Dental anxiety in children is a normal part of going to see your dentist, especially if it is your child’s first time. However, it doesn’t have to be a scary experience, and there are some things you can do to calm a scared child and make them feel more comfortable about their visit.

Provide a Simple Explanation

Knowledge is power when it comes to most things, and a family dental clinic visit is no exception to this rule. Providing some information about what your child can expect to find at the dentist can help to calm their fears. Even if it is not your child’s first visit to the dentist, information about a new or different procedure can help them through it. There is no need to go into specific details. Your dental professional knows how to talk to children in a way that kids understand.

Prepare for the Visit

Getting your child used to the sorts of procedures a dentist might perform on their teeth can be a great way to make things more comfortable. You can use a mirror or other instruments to demonstrate to your child how the dental professional might take a look at their teeth or check for problems. Since a dentist will end the session by brushing your teeth, you can practice the technique with your child in advance.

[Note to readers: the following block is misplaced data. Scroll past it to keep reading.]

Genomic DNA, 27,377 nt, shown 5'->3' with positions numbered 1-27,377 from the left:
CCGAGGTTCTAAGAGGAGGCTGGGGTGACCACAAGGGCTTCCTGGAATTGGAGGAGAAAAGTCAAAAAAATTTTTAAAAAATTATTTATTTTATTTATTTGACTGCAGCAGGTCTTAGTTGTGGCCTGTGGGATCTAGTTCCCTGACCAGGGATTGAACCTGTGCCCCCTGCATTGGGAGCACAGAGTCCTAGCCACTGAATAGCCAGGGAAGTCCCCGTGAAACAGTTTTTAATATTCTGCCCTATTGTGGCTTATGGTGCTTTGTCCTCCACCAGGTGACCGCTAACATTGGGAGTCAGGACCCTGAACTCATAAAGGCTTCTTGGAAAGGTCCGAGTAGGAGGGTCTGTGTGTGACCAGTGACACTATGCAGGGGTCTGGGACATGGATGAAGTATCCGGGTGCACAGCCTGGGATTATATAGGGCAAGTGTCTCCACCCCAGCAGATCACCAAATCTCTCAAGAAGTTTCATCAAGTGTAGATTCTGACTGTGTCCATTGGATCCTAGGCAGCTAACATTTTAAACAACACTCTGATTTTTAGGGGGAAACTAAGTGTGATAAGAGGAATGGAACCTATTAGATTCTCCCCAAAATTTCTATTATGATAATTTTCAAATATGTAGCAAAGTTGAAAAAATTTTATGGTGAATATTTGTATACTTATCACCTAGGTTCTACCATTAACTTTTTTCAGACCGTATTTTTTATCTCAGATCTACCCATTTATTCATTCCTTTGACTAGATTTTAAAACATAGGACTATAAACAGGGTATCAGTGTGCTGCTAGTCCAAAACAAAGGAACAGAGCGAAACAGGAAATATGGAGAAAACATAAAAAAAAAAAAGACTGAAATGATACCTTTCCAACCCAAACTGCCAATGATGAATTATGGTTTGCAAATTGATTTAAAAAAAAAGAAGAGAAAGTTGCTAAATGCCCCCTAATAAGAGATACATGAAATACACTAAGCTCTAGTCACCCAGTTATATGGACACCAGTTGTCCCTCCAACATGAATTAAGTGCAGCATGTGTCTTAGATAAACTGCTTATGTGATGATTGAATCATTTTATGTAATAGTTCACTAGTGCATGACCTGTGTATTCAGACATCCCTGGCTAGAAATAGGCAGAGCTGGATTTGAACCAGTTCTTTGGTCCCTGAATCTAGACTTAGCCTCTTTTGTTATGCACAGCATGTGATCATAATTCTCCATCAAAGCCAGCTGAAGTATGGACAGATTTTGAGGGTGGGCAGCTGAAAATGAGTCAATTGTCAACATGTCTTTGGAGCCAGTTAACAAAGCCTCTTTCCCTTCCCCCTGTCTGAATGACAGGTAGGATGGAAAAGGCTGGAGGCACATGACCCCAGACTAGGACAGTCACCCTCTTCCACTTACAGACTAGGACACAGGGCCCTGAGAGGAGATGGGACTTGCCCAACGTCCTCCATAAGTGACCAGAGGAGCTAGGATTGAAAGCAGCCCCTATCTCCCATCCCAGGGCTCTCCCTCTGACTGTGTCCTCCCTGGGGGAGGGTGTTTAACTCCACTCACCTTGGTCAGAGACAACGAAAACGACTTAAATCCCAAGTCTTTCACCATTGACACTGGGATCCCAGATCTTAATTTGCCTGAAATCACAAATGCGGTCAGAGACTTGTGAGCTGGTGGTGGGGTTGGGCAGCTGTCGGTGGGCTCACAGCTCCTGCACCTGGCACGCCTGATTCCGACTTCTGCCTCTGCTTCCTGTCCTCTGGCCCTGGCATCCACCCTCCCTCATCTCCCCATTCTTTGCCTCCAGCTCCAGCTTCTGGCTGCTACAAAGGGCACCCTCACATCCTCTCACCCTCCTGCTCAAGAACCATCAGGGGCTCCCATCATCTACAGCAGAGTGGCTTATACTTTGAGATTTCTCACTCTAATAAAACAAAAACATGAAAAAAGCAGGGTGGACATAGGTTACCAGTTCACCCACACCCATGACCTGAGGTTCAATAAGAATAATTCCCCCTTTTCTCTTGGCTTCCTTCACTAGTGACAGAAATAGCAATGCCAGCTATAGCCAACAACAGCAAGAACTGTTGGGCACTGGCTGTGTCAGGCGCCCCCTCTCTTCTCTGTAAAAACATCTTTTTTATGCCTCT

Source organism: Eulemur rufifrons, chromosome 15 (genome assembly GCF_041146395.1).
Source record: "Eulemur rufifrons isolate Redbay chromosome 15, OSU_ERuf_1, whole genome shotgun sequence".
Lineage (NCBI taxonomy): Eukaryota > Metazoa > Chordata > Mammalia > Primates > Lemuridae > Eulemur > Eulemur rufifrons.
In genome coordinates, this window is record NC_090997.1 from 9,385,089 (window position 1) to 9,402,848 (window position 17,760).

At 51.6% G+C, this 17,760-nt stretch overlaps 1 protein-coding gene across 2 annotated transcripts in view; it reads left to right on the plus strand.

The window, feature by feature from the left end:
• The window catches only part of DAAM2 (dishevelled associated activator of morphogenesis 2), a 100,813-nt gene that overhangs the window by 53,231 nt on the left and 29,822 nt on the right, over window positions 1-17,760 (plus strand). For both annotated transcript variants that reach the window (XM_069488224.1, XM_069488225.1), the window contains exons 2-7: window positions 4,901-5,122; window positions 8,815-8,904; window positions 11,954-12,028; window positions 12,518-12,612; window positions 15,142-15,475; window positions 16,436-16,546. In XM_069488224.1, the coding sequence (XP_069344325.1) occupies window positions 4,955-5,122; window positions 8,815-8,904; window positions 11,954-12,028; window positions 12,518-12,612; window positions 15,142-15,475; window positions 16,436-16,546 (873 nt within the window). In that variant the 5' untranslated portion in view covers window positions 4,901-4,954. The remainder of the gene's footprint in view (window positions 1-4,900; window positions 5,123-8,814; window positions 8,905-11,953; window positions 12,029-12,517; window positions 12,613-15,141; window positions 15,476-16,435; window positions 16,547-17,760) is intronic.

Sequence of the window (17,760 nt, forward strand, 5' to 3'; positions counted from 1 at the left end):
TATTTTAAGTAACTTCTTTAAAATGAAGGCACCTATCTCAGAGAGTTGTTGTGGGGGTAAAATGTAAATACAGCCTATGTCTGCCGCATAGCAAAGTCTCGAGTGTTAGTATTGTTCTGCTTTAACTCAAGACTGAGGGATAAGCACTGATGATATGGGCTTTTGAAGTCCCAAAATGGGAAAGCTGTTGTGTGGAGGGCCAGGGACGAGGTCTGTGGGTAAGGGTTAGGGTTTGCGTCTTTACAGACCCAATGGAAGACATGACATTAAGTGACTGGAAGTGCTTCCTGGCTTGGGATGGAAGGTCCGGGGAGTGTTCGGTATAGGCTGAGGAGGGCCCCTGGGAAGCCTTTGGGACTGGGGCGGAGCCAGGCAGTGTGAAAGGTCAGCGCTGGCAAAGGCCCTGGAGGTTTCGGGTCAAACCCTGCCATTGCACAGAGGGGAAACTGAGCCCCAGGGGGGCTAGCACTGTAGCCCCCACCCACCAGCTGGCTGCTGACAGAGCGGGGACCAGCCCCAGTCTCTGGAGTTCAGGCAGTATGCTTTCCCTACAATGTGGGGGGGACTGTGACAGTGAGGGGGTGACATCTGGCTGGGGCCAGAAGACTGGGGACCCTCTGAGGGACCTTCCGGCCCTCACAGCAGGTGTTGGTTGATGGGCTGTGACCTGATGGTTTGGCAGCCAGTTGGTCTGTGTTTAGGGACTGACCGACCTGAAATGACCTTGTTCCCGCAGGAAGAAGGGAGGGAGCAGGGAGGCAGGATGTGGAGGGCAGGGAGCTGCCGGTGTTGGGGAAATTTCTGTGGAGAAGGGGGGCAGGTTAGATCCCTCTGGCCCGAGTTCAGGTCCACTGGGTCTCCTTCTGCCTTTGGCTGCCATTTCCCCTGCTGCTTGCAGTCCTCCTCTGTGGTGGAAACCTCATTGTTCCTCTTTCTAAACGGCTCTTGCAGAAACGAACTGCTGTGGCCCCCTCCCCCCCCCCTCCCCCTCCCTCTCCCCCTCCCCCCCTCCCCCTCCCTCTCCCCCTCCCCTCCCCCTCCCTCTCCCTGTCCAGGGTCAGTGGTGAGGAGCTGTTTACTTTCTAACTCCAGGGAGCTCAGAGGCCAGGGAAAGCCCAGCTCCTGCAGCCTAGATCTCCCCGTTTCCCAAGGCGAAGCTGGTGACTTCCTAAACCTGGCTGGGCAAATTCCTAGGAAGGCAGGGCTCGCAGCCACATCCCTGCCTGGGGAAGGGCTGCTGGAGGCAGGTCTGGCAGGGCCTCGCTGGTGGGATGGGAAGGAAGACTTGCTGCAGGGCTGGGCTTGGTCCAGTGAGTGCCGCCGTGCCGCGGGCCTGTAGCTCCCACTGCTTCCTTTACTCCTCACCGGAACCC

Explain Oral Hygiene

Telling children what might happen at the dentist is one step, but explaining to them the importance of taking care of their teeth is another good move. Most kids like to know they are doing the right thing and taking care of themselves as it makes them feel more adult. Tell your child how important these visits are and list some of the ways a dentist helps teach kids how to take care of their teeth between trips.

Focus on Your Child

It’s best to avoid comforting your child by talking about your own experiences with the dentist. Even if you’ve had exclusively positive experiences, you might retain some unknown dental anxiety of your own that could come out when you least expect it. Keep the attention on your child to reduce their anxiety and boost their confidence.

These are just a few of the ways you can make a dental visit less of an ordeal for your child. Even if you don’t eliminate the anxiety factor completely, you may be able to use these steps

By Lizzie Weakley

Lizzie Weakley is a freelance writer from Columbus, Ohio. In her free time, she enjoys the outdoors and walks in the park with her three-year-old husky, Snowball.

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